In April 2008, he unveiled plans for a football stadium and entertainment complex on a 600-acre plot in Industry. But the Roski project has run into plenty of obstacles.

    For one, he would have to get out of the casino business to pass NFL muster; he owns the Silverton hotel and casino in Las Vegas. For another, he would have to restructure his financial package — paying cash and not just trading development rights — for a piece of any NFL franchise.

    And there's the "NIMBie" factor, which is strong in Southern California. That's NIMBie — as in Not in My Neighborhood. The neighboring community of Walnut, concerned over traffic, congestion and noise problems that an NFL team might bring in its backyard, has filed suit against Industry's stadium plan.

    The suit argues in part that the Industry proposal failed to reach out to Walnut's large Asian population, many of whom don't speak English, by informing them about the plan in their native tongues.

    In February, Roski business partner and spokesman John Semcken called the Walnut suit a bump in the road. By the end of March, he told the San Gabriel Valley Tribune that the stadium project was on hold until the Walnut legal matter was resolved. Just two weeks ago, negotiations on a settlement broke off.

    Semcken did not return a phone message from the Post-Dispatch. But league sources said Friday that the Roski group has not approached the Rams about buying the team.


  2. #2
    RamsFanSam's Avatar
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    Re: LA move is unlikely for Rams

    After reading this, it just shows to go ya that them there rumors can't be believed at face value. Now, if only Jim Thomas could put an end to the rumors that Vick can play football...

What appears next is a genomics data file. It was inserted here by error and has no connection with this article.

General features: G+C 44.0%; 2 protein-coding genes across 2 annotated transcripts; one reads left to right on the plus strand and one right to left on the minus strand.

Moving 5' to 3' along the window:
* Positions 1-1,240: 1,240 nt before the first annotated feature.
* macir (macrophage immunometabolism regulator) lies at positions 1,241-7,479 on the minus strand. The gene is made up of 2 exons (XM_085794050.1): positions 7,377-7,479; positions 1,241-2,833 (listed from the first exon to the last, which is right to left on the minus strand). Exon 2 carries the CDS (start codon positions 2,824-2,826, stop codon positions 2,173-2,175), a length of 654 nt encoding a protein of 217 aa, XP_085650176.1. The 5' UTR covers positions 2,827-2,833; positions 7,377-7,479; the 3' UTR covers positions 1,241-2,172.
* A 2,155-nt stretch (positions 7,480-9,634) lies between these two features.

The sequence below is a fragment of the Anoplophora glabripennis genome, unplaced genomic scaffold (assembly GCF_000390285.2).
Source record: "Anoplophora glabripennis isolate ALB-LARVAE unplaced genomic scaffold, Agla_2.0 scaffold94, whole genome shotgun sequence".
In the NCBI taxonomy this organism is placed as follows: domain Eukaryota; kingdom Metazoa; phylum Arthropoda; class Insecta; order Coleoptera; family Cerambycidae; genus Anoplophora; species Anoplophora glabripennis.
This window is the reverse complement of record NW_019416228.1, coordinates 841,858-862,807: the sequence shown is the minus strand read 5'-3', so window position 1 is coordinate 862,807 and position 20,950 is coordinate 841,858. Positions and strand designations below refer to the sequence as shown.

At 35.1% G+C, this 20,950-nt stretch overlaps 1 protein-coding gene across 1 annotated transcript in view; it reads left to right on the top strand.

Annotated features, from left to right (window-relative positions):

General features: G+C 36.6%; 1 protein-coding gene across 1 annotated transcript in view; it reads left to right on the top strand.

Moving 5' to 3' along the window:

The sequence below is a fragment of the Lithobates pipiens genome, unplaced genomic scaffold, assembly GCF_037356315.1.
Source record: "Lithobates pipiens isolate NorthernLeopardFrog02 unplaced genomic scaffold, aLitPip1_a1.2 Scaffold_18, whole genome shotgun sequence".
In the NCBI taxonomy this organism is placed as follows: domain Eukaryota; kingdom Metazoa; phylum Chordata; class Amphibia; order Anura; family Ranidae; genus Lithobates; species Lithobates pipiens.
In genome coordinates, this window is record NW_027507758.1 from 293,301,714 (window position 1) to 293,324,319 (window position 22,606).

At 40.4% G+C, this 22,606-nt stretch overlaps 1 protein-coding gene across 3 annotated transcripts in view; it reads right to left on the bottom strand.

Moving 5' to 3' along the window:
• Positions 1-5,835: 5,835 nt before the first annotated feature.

3. #3
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    Re: LA move is unlikely for Rams

    ...don't forget who put this article together. I would expect nothing less from him.

    By Jim Thomas
    ST. LOUIS POST-DISPATCH
    Faithful Rams fan since 1968

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    Re: LA move is unlikely for Rams

    Quote Originally Posted by RAMFANRAIDERHATER View Post
    ...don't forget who put this article together. I would expect nothing less from him.

    By Jim Thomas
    ST. LOUIS POST-DISPATCH
    And I expect nothing short of negative rebuttal from those wanting the team to return to LA....
    [SIGPIC][/SIGPIC]

    SJax, a developing quarterbacks best friend...

  5. #5
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    Re: LA move is unlikely for Rams

    Quote Originally Posted by RAMFANRAIDERHATER View Post
    ...don't forget who put this article together. I would expect nothing less from him.

    By Jim Thomas
    ST. LOUIS POST-DISPATCH
    Shots at national media? Oh yea.

    Shots at Bernie? Yea, he brings it on himself.

    Shots at Burwell? Ok, I guess some don't care for that whole "man of the people" schtick.

    but....

    Shots at Jim Thomas? LOL, good luck with that one.
    "Before the gates of excellence the high gods have placed sweat; long is the road thereto and rough and steep at first; but when the heights are reached, then there is ease, though grievously hard in the winning." --- Hesiod

  6. #6
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    Re: LA move is unlikely for Rams

    Can we please put this to bed?

    They are the Rams in St. Louis, as they were the Rams in L.A. They're still going to be my Rams wherever they go. If they go anywhere.

  7. #7
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    Re: LA move is unlikely for Rams

    Quote Originally Posted by HUbison View Post
    Shots at national media? Oh yea.

    Shots at Bernie? Yea, he brings it on himself.

    Shots at Burwell? Ok, I guess some don't care for that whole "man of the people" schtick.

    but....

    Shots at Jim Thomas? LOL, good luck with that one.
    My point was, the guy writes for the St Louis Post Dispatch, what spin would you expect from him? For every story written about the Rams possible move from a writer in Stl, there will be one saying the opposite in LA. It's like expecting accurate, unbiased reporting from CNN... You have to take it for what it's worth. ...and for what it's worth, I personally don't believe the Rams will return to LA.